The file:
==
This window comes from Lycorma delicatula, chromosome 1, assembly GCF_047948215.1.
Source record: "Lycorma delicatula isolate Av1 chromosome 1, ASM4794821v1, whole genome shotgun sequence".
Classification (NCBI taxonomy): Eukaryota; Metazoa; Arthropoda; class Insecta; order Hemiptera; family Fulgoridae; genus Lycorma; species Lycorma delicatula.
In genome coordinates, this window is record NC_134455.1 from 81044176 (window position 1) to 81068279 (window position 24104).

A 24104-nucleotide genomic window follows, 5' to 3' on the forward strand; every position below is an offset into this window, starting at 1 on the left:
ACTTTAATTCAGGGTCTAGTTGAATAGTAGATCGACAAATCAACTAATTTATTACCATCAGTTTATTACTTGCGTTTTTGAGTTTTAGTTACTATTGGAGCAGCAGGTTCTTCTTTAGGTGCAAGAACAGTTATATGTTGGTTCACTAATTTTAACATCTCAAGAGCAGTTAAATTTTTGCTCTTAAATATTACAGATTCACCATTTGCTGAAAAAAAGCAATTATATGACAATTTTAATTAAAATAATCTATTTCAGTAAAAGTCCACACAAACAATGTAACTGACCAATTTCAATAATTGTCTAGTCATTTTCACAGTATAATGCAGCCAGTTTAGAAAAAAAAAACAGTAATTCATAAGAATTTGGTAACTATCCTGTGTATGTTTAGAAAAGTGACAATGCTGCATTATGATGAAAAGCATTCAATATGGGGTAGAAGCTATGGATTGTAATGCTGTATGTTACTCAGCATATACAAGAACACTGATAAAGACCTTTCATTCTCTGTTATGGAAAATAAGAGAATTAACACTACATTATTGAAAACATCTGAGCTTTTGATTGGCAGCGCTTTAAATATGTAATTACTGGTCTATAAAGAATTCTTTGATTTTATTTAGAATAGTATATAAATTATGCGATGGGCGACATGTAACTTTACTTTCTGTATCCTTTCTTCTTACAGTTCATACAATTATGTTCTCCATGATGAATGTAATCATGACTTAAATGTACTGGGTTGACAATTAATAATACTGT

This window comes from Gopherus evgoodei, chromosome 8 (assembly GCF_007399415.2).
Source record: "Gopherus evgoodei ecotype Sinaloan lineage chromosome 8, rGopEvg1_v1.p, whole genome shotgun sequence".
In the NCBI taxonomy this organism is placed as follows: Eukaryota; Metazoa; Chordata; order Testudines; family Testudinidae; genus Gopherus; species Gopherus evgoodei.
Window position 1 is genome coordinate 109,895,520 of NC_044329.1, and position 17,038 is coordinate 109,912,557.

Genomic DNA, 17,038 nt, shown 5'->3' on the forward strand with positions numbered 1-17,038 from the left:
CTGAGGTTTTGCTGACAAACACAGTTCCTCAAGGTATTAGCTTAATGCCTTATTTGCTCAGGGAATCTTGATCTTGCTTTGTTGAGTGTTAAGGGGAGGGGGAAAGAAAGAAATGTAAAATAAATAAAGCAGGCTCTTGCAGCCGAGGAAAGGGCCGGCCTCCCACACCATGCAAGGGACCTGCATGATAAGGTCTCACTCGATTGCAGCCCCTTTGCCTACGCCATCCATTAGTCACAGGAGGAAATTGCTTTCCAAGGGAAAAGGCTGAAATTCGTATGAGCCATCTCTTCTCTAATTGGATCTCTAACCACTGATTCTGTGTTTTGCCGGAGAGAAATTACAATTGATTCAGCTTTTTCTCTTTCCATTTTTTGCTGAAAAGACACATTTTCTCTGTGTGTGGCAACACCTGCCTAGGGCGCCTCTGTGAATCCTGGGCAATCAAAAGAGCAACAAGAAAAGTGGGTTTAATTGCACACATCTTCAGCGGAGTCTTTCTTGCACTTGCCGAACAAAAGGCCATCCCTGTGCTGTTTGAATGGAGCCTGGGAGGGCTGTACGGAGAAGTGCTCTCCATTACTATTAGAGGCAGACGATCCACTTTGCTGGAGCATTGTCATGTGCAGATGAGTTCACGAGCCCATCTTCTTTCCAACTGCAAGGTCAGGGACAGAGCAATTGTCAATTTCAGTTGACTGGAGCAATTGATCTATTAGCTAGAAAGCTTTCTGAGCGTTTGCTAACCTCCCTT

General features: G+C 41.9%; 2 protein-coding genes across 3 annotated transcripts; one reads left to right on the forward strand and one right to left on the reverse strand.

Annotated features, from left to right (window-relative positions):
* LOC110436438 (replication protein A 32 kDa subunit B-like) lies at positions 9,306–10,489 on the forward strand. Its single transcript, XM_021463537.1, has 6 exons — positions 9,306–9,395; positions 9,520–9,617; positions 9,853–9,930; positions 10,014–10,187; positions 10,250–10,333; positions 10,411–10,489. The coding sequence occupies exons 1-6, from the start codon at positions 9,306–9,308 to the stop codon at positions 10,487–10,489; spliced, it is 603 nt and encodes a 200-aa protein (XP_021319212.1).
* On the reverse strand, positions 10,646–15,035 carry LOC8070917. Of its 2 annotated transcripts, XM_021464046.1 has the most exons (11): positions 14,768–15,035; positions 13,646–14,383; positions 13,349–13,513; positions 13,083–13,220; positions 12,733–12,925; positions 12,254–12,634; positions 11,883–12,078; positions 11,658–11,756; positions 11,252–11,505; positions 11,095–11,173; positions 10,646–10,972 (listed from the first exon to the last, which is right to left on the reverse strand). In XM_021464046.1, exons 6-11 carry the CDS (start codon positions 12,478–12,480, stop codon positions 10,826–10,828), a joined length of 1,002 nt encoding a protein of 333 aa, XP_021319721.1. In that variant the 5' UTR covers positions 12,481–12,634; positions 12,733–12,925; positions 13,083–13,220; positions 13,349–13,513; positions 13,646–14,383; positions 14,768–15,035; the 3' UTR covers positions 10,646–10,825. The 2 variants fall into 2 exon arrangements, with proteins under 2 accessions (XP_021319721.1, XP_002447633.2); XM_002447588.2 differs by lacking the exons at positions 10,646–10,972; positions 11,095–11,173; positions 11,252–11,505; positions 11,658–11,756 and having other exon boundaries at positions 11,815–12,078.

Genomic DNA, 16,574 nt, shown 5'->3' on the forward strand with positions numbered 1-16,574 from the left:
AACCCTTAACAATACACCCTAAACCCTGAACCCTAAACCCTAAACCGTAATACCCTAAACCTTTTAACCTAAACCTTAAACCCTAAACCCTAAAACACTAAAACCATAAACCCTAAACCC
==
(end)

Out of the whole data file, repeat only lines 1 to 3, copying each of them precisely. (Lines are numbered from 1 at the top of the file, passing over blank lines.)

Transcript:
This window comes from Lycorma delicatula, chromosome 1, assembly GCF_047948215.1.
Source record: "Lycorma delicatula isolate Av1 chromosome 1, ASM4794821v1, whole genome shotgun sequence".
Classification (NCBI taxonomy): Eukaryota; Metazoa; Arthropoda; class Insecta; order Hemiptera; family Fulgoridae; genus Lycorma; species Lycorma delicatula.